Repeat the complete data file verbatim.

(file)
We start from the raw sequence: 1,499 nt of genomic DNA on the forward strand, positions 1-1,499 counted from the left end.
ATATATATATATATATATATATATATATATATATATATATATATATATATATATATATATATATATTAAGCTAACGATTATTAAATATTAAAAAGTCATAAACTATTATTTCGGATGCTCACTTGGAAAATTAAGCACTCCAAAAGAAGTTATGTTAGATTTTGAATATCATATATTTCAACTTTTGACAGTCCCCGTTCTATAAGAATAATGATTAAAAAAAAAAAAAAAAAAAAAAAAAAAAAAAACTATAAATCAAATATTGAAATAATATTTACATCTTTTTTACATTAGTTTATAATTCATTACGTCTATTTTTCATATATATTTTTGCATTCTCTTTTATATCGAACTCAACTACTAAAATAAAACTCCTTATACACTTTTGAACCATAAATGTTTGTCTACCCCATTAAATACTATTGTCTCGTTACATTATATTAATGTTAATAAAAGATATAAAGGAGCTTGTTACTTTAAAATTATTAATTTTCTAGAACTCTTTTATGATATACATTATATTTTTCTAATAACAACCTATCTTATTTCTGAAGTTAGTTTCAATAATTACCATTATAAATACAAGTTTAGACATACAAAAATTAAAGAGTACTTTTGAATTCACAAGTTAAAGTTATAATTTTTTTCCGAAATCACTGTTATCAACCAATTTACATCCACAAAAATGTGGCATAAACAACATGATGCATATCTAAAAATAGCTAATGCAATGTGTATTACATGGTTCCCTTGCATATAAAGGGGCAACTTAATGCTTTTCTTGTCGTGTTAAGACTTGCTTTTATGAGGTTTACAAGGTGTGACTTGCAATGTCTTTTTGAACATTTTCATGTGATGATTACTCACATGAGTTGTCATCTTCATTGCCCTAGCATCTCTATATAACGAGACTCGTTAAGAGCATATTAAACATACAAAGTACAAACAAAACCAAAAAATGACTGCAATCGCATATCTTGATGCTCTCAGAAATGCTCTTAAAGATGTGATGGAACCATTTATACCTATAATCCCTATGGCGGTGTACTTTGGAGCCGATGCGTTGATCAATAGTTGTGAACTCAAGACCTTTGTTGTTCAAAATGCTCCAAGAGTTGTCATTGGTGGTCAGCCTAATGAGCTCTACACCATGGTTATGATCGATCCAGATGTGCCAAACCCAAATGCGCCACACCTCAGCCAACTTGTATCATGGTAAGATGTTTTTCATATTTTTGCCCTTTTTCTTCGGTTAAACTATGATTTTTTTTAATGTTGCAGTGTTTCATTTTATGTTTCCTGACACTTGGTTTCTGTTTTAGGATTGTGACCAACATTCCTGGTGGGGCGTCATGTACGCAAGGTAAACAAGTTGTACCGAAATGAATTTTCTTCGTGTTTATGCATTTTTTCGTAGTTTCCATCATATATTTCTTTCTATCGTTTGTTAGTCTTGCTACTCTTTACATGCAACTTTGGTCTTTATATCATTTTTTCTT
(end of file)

We start from the raw sequence: 1,499 nt of genomic DNA on the forward strand, positions 1-1,499 counted from the left end.
ATATATATATATATATATATATATATATATATATATATATATATATATATATATATATATATATATTAAGCTAACGATTATTAAATATTAAAAAGTCATAAACTATTATTTCGGATGCTCACTTGGAAAATTAAGCACTCCAAAAGAAGTTATGTTAGATTTTGAATATCATATATTTCAACTTTTGACAGTCCCCGTTCTATAAGAATAATGATTAAAAAAAAAAAAAAAAAAAAAAAAAAAAAAAACTATAAATCAAATATTGAAATAATATTTACATCTTTTTTACATTAGTTTATAATTCATTACGTCTATTTTTCATATATATTTTTGCATTCTCTTTTATATCGAACTCAACTACTAAAATAAAACTCCTTATACACTTTTGAACCATAAATGTTTGTCTACCCCATTAAATACTATTGTCTCGTTACATTATATTAATGTTAATAAAAGATATAAAGGAGCTTGTTACTTTAAAATTATTAATTTTCTAGAACTCTTTTATGATATACATTATATTTTTCTAATAACAACCTATCTTATTTCTGAAGTTAGTTTCAATAATTACCATTATAAATACAAGTTTAGACATACAAAAATTAAAGAGTACTTTTGAATTCACAAGTTAAAGTTATAATTTTTTTCCGAAATCACTGTTATCAACCAATTTACATCCACAAAAATGTGGCATAAACAACATGATGCATATCTAAAAATAGCTAATGCAATGTGTATTACATGGTTCCCTTGCATATAAAGGGGCAACTTAATGCTTTTCTTGTCGTGTTAAGACTTGCTTTTATGAGGTTTACAAGGTGTGACTTGCAATGTCTTTTTGAACATTTTCATGTGATGATTACTCACATGAGTTGTCATCTTCATTGCCCTAGCATCTCTATATAACGAGACTCGTTAAGAGCATATTAAACATACAAAGTACAAACAAAACCAAAAAATGACTGCAATCGCATATCTTGATGCTCTCAGAAATGCTCTTAAAGATGTGATGGAACCATTTATACCTATAATCCCTATGGCGGTGTACTTTGGAGCCGATGCGTTGATCAATAGTTGTGAACTCAAGACCTTTGTTGTTCAAAATGCTCCAAGAGTTGTCATTGGTGGTCAGCCTAATGAGCTCTACACCATGGTTATGATCGATCCAGATGTGCCAAACCCAAATGCGCCACACCTCAGCCAACTTGTATCATGGTAAGATGTTTTTCATATTTTTGCCCTTTTTCTTCGGTTAAACTATGATTTTTTTTAATGTTGCAGTGTTTCATTTTATGTTTCCTGACACTTGGTTTCTGTTTTAGGATTGTGACCAACATTCCTGGTGGGGCGTCATGTACGCAAGGTAAACAAGTTGTACCGAAATGAATTTTCTTCGTGTTTATGCATTTTTTCGTAGTTTCCATCATATATTTCTTTCTATCGTTTGTTAGTCTTGCTACTCTTTACATGCAACTTTGGTCTTTATATCATTTTTTCTT